“In a heartfelt letter, 17-year-old Palestinian activist Ahed Tamimi tells the story of her arrest and eight months in an Israeli prison – and the struggles she faces as a symbol of resistance,” according to Vogue Arabia, the Middle East edition of Vogue magazine, which is distributed in Saudi Arabia, Bahrain, Qatar, Kuwait, Oman, United Arab Emirates, Jordan and Lebanon.
To remind you, Tamimi became the poster girl of the anti-Israel world after she slapped and kicked two Israeli soldiers who were standing outside her home in Samaria. At the time, even a few Arab media sources expressed their astonishment at the fact that the nasty teen lived to tell about her experience – seeing as in none of the Arab countries could she expect such a fortunate outcome from hitting a soldier. But those needless facts have been largely swept aside in favor of the heroic image of a fearless Arab girl taking full advantage of the IDF rules of engagement, under which her two victims would likely have faced a jail term themselves had they slapped her across her face in return.
In her Vogue Arabia story, “Occupied Childhood: Ahed Tamimi Pens a Heartfelt Letter About Life in and After Prison,” the heroic bully related her eight months in Israeli prison following the unprovoked attack on two unsuspecting soldiers, describing her daily routine with all the horror that they entailed:
“Life behind bars was very hard. The guards woke us at 5.30am for the count and at 8am they returned to search the cells. Our doors opened at 10.30am, when we were let out for breakfast. Afterward, we would go to the other rooms, where I could talk to my fellow inmates. There were around 25 of us. We were not allowed outside and walked around in a big hall for exercise. Along with the other girls, I tried to make study groups, but the prison administration did not encourage this and broke up the class. Instead, we read books, and I managed to pass my final exams in prison. Only my immediate family was allowed to visit me, and that was limited to 45 minutes through a glass barrier every two months.”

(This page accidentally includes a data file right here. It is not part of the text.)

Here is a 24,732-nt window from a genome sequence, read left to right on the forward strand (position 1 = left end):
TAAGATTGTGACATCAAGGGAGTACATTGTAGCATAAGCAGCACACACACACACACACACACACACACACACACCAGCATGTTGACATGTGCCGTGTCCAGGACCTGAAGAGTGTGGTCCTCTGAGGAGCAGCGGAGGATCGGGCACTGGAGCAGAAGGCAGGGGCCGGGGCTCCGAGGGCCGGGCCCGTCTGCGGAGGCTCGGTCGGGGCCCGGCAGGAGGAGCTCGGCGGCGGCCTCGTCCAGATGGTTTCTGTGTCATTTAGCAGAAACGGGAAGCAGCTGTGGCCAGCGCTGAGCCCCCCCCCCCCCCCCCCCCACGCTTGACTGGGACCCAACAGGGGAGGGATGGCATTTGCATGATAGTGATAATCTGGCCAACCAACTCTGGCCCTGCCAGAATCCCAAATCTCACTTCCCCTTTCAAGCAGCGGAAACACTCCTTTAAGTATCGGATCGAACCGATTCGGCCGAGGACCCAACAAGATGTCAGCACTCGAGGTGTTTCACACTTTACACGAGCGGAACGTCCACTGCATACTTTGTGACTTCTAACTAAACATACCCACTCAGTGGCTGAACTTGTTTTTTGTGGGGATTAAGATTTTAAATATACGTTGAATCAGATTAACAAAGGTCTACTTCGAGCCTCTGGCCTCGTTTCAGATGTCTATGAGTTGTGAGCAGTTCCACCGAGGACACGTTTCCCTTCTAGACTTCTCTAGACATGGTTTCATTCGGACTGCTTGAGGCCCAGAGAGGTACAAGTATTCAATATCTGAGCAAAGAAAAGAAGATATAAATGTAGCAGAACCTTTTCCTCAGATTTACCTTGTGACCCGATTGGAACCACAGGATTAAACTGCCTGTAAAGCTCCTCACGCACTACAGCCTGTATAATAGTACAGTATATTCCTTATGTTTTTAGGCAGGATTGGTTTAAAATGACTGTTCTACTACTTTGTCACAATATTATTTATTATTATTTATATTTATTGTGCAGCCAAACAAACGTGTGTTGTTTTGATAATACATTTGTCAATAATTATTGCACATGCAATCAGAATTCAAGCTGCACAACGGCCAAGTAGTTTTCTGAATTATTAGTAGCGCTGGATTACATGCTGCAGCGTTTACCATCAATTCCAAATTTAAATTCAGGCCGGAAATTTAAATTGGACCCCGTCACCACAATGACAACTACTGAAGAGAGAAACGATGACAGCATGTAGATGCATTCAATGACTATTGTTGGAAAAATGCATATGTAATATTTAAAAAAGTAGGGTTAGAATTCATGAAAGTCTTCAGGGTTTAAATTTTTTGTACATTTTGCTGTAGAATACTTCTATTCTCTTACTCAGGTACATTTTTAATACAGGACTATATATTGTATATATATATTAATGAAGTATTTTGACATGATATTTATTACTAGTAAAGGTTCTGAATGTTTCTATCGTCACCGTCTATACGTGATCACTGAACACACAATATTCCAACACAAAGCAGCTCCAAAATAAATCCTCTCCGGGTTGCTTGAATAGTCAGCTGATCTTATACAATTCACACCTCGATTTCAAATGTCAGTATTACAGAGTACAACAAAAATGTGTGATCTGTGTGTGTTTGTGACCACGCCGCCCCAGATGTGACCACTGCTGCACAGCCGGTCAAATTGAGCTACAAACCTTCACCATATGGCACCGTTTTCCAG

Tamimi, who boasted that every single member of her family has been behind bars, also mused: “If I were permitted to be a regular teenager living in a normal country, I would play sports. I wanted to become a football player but I don’t play here because there is no time. Instead, I have been involved in demonstrations and confrontations with the Israeli army since I was a child.”
As long as she keeps in shape, go ahead, we say, joining the appeal of the blog Israellycool (What The Ahed Tamimi Vogue Cover SHOULD HAVE Looked Like) for a somewhat different cover page for the Vogue issue: “Ahed Tammi: Prison Killed My Diet.” Ouch.